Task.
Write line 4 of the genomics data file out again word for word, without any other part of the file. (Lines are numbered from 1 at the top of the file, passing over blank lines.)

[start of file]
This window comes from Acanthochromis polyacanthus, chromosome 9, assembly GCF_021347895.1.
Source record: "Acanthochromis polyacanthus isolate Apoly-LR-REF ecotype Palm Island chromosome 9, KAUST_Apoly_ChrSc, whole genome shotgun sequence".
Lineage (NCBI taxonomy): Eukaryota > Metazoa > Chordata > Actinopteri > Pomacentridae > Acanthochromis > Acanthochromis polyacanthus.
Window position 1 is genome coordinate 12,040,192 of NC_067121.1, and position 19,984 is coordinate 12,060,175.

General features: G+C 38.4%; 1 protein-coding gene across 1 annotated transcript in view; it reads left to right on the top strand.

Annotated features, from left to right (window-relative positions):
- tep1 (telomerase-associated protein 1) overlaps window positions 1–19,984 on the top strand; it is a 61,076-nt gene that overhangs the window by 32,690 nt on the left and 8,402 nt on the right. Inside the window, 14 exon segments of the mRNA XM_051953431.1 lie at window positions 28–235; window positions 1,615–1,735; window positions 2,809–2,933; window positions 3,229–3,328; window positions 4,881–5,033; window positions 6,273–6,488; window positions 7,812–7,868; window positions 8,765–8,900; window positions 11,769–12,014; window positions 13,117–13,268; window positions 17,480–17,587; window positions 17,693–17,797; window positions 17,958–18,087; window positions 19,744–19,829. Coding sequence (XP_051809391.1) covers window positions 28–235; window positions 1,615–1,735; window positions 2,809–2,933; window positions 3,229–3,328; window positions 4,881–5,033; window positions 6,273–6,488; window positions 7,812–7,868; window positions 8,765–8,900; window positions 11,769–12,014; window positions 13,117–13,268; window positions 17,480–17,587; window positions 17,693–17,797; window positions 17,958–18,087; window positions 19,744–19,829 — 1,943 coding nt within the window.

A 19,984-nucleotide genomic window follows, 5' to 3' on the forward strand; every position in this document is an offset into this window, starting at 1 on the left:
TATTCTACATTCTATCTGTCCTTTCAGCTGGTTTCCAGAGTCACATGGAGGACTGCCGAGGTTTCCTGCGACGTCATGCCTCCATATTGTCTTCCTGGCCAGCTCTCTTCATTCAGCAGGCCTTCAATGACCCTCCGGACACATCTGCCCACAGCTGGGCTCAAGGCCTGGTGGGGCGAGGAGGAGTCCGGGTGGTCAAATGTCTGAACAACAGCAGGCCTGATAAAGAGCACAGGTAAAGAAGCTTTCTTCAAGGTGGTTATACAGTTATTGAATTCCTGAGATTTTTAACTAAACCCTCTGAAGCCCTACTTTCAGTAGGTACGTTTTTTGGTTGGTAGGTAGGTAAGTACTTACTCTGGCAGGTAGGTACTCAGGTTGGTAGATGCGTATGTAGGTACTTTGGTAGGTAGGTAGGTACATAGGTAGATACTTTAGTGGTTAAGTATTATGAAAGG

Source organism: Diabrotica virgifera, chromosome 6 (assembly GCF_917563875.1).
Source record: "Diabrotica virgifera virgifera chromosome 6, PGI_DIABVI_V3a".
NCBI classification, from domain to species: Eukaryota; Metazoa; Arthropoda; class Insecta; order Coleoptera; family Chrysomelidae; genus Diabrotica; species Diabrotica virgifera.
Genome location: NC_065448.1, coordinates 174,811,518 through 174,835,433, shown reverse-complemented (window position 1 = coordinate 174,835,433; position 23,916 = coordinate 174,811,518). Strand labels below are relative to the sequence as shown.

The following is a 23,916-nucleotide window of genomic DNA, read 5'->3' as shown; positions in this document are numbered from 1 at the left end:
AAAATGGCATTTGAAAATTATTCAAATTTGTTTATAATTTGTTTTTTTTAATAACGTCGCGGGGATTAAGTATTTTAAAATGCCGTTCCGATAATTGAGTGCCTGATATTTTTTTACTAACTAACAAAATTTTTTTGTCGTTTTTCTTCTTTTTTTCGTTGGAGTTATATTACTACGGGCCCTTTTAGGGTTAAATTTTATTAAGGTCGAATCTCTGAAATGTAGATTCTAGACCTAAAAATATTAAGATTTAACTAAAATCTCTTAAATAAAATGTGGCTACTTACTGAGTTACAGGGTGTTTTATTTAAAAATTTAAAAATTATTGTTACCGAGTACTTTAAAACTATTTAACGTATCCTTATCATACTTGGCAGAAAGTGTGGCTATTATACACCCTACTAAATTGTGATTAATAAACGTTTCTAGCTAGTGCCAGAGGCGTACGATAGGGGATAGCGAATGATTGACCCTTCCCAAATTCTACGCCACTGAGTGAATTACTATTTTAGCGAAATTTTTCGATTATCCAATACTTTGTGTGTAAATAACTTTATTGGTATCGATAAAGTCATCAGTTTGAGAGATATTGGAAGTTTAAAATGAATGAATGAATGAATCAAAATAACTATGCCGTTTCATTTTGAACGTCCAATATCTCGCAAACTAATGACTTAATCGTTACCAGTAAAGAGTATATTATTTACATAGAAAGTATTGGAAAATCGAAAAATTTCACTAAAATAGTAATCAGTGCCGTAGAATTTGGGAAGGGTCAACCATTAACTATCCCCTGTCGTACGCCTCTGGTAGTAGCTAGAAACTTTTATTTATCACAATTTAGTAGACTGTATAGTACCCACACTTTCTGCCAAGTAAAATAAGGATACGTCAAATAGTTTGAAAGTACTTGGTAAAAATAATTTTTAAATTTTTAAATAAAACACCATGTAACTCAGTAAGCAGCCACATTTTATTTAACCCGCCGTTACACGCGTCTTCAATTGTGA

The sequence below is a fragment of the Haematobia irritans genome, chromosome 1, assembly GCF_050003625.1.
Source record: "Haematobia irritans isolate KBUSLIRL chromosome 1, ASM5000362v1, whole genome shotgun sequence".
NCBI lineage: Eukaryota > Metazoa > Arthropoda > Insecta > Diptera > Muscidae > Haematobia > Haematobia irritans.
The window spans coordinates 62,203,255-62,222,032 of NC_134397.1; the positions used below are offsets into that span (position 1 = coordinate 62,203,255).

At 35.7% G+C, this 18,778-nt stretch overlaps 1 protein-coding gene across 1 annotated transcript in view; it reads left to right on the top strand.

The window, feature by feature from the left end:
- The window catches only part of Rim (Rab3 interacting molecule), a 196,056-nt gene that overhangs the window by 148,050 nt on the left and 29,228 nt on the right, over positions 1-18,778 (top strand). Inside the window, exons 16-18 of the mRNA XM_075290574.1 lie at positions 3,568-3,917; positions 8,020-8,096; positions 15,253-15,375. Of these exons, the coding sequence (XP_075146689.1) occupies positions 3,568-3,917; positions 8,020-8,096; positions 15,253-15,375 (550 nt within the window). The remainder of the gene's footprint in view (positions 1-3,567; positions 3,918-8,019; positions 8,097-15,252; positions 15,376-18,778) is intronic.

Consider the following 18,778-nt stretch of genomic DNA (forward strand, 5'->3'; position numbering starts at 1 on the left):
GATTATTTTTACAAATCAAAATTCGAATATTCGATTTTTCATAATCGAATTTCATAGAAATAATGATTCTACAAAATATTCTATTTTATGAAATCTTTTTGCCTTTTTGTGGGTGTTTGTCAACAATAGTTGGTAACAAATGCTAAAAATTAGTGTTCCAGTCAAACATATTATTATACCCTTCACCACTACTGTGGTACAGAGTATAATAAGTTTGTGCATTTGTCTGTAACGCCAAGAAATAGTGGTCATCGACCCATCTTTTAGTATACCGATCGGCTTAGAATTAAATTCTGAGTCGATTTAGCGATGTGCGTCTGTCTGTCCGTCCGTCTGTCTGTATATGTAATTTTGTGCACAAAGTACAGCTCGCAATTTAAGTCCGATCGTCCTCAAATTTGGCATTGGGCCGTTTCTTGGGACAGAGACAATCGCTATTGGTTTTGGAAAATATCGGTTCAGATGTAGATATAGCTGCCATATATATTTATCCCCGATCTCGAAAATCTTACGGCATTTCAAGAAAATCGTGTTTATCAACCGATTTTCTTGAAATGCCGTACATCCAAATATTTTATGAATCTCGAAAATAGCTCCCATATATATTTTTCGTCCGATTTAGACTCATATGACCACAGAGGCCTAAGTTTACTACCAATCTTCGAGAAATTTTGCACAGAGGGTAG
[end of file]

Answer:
Window position 1 is genome coordinate 12,040,192 of NC_067121.1, and position 19,984 is coordinate 12,060,175.